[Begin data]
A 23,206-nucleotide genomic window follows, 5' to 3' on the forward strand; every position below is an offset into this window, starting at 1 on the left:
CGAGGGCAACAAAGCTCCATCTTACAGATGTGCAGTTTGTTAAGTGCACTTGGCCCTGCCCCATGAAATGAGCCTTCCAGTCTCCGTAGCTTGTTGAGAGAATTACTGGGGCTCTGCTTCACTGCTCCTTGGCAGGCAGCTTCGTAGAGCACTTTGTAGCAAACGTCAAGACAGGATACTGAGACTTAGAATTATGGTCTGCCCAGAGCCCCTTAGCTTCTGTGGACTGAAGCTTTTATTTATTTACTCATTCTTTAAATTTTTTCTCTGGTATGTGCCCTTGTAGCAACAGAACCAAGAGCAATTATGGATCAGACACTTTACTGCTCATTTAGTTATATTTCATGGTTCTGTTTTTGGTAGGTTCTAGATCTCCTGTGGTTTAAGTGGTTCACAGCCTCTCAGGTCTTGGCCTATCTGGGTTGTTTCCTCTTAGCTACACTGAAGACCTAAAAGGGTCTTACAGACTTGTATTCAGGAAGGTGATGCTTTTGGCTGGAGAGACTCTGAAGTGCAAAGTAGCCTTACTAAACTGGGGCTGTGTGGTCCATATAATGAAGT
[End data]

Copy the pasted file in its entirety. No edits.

A 23,206-nucleotide genomic window follows, 5' to 3' on the forward strand; every position below is an offset into this window, starting at 1 on the left:
CGAGGGCAACAAAGCTCCATCTTACAGATGTGCAGTTTGTTAAGTGCACTTGGCCCTGCCCCATGAAATGAGCCTTCCAGTCTCCGTAGCTTGTTGAGAGAATTACTGGGGCTCTGCTTCACTGCTCCTTGGCAGGCAGCTTCGTAGAGCACTTTGTAGCAAACGTCAAGACAGGATACTGAGACTTAGAATTATGGTCTGCCCAGAGCCCCTTAGCTTCTGTGGACTGAAGCTTTTATTTATTTACTCATTCTTTAAATTTTTTCTCTGGTATGTGCCCTTGTAGCAACAGAACCAAGAGCAATTATGGATCAGACACTTTACTGCTCATTTAGTTATATTTCATGGTTCTGTTTTTGGTAGGTTCTAGATCTCCTGTGGTTTAAGTGGTTCACAGCCTCTCAGGTCTTGGCCTATCTGGGTTGTTTCCTCTTAGCTACACTGAAGACCTAAAAGGGTCTTACAGACTTGTATTCAGGAAGGTGATGCTTTTGGCTGGAGAGACTCTGAAGTGCAAAGTAGCCTTACTAAACTGGGGCTGTGTGGTCCATATAATGAAGT